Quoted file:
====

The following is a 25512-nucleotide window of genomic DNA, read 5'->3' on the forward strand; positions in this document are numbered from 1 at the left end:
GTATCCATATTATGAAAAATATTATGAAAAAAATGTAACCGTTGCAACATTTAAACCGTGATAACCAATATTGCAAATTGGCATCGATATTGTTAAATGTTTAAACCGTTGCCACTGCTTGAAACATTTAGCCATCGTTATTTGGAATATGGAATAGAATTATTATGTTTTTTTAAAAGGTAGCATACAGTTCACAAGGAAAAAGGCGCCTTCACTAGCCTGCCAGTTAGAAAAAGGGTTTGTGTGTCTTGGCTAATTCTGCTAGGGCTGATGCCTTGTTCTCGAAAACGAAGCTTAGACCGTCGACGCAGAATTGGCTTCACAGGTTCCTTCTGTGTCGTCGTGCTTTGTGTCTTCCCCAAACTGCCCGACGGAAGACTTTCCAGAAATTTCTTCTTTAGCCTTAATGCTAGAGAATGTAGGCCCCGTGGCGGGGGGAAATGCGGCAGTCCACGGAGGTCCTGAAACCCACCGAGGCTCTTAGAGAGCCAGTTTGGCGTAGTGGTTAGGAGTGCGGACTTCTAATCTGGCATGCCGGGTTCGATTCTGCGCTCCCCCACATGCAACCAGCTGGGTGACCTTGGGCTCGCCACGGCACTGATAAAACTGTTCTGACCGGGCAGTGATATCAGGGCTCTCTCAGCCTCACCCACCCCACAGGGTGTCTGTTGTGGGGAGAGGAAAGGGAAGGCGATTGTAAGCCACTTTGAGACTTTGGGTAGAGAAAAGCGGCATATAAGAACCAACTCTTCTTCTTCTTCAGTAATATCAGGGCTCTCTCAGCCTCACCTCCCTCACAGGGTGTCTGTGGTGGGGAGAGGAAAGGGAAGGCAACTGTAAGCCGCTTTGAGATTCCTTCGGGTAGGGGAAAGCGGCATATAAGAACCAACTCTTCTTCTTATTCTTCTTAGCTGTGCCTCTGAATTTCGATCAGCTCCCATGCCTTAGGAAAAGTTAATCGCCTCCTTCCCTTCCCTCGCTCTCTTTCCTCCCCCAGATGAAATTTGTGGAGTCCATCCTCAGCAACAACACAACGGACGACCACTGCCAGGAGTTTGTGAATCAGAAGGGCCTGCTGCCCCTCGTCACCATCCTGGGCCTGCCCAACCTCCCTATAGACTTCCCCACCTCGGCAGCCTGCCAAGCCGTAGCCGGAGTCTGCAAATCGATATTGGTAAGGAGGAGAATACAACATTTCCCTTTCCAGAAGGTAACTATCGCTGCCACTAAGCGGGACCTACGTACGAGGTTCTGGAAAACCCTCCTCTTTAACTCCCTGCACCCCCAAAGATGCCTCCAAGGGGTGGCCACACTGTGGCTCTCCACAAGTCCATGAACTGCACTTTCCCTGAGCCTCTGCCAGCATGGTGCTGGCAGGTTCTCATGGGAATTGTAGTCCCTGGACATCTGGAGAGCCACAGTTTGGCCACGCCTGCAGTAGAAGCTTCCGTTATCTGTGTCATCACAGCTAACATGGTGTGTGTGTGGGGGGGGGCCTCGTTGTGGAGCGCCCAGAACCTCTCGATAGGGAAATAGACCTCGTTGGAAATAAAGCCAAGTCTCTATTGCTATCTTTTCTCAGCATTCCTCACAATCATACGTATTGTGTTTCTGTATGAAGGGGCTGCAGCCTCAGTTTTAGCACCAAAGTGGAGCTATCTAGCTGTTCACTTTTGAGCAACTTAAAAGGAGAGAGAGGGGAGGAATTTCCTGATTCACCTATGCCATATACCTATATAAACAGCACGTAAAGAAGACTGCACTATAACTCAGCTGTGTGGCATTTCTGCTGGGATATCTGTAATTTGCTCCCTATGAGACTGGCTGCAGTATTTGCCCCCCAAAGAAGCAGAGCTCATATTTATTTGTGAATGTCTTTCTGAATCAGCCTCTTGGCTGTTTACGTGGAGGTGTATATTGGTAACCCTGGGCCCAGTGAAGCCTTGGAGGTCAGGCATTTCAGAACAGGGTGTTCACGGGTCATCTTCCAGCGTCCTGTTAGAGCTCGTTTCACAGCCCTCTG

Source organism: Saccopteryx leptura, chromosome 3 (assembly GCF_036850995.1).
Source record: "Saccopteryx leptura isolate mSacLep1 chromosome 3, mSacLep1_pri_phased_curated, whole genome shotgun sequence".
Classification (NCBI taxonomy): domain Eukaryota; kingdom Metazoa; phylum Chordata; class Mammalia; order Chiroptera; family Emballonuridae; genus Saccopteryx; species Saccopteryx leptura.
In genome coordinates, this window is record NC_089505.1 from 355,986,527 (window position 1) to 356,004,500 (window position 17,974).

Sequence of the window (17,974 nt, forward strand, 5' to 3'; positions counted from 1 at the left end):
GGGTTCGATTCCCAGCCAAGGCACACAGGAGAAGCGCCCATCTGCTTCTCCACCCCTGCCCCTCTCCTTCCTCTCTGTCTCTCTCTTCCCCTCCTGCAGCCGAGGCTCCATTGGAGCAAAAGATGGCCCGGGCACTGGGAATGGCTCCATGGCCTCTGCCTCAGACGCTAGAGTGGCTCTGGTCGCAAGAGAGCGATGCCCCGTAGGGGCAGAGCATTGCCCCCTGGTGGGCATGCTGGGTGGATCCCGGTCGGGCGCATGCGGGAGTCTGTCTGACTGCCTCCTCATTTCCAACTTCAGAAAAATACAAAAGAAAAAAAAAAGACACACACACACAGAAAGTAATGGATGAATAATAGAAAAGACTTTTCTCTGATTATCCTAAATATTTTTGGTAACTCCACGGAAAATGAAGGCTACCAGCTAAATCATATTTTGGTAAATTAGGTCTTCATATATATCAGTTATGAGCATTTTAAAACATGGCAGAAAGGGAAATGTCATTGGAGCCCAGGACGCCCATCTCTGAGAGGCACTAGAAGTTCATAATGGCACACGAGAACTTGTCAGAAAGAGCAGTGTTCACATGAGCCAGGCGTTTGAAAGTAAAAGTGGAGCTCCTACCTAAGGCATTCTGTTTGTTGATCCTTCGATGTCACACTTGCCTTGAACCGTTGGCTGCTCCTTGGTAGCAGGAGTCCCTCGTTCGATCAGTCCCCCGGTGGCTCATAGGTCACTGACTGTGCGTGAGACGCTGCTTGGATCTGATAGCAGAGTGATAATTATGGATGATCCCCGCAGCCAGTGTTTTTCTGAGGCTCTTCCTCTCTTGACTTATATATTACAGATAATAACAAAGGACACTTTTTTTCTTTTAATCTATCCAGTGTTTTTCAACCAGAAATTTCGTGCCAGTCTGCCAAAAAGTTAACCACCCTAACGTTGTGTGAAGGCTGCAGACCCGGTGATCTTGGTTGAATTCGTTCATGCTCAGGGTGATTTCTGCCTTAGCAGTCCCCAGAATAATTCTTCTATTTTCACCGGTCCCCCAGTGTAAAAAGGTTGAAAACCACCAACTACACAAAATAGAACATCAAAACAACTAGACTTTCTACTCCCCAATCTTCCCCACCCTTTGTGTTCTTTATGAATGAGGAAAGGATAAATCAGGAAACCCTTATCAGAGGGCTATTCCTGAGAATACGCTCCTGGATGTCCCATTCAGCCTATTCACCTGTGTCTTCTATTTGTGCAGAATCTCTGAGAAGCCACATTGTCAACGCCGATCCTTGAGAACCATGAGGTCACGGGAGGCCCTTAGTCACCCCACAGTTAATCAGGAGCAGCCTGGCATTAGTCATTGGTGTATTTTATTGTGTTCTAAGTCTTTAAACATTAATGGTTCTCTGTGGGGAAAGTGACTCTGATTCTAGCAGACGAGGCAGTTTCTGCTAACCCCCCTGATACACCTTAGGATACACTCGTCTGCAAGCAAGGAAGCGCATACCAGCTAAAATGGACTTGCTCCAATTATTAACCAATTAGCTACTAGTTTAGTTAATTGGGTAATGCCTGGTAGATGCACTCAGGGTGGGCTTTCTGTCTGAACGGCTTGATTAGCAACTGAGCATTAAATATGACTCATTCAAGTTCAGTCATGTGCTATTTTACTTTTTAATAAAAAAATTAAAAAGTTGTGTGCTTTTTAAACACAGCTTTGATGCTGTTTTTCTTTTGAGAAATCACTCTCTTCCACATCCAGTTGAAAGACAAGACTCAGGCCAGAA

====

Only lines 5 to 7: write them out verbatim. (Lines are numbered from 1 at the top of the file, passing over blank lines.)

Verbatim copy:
Classification (NCBI taxonomy): domain Eukaryota; kingdom Metazoa; phylum Chordata; class Mammalia; order Chiroptera; family Emballonuridae; genus Saccopteryx; species Saccopteryx leptura.
In genome coordinates, this window is record NC_089505.1 from 355,986,527 (window position 1) to 356,004,500 (window position 17,974).

Sequence of the window (17,974 nt, forward strand, 5' to 3'; positions counted from 1 at the left end):